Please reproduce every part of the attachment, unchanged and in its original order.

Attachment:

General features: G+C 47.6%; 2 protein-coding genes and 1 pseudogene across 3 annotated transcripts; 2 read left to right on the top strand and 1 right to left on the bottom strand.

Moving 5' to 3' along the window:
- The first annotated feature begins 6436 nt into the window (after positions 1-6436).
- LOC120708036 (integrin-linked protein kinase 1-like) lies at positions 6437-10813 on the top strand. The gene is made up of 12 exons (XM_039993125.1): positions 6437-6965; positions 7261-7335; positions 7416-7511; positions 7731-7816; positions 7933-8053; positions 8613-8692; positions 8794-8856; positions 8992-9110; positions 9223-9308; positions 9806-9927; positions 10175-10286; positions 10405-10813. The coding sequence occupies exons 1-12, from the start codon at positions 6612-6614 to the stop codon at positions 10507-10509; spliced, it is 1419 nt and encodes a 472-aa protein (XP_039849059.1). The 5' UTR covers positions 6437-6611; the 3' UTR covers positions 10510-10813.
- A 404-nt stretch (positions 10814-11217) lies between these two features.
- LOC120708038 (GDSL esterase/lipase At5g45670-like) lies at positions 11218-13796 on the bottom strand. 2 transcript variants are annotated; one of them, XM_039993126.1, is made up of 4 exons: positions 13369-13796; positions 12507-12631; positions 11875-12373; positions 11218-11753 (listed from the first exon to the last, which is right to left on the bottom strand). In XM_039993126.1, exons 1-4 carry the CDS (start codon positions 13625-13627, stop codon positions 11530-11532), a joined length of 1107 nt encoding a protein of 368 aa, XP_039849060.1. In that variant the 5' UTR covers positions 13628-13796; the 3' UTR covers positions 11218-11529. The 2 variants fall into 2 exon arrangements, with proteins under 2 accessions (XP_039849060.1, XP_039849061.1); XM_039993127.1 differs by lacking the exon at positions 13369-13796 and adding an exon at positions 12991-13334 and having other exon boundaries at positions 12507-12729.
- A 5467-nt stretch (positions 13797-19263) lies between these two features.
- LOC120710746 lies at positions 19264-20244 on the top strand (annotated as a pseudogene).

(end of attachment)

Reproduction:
General features: G+C 47.6%; 2 protein-coding genes and 1 pseudogene across 3 annotated transcripts; 2 read left to right on the top strand and 1 right to left on the bottom strand.

Moving 5' to 3' along the window:
- The first annotated feature begins 6436 nt into the window (after positions 1-6436).
- LOC120708036 (integrin-linked protein kinase 1-like) lies at positions 6437-10813 on the top strand. The gene is made up of 12 exons (XM_039993125.1): positions 6437-6965; positions 7261-7335; positions 7416-7511; positions 7731-7816; positions 7933-8053; positions 8613-8692; positions 8794-8856; positions 8992-9110; positions 9223-9308; positions 9806-9927; positions 10175-10286; positions 10405-10813. The coding sequence occupies exons 1-12, from the start codon at positions 6612-6614 to the stop codon at positions 10507-10509; spliced, it is 1419 nt and encodes a 472-aa protein (XP_039849059.1). The 5' UTR covers positions 6437-6611; the 3' UTR covers positions 10510-10813.
- A 404-nt stretch (positions 10814-11217) lies between these two features.
- LOC120708038 (GDSL esterase/lipase At5g45670-like) lies at positions 11218-13796 on the bottom strand. 2 transcript variants are annotated; one of them, XM_039993126.1, is made up of 4 exons: positions 13369-13796; positions 12507-12631; positions 11875-12373; positions 11218-11753 (listed from the first exon to the last, which is right to left on the bottom strand). In XM_039993126.1, exons 1-4 carry the CDS (start codon positions 13625-13627, stop codon positions 11530-11532), a joined length of 1107 nt encoding a protein of 368 aa, XP_039849060.1. In that variant the 5' UTR covers positions 13628-13796; the 3' UTR covers positions 11218-11529. The 2 variants fall into 2 exon arrangements, with proteins under 2 accessions (XP_039849060.1, XP_039849061.1); XM_039993127.1 differs by lacking the exon at positions 13369-13796 and adding an exon at positions 12991-13334 and having other exon boundaries at positions 12507-12729.
- A 5467-nt stretch (positions 13797-19263) lies between these two features.
- LOC120710746 lies at positions 19264-20244 on the top strand (annotated as a pseudogene).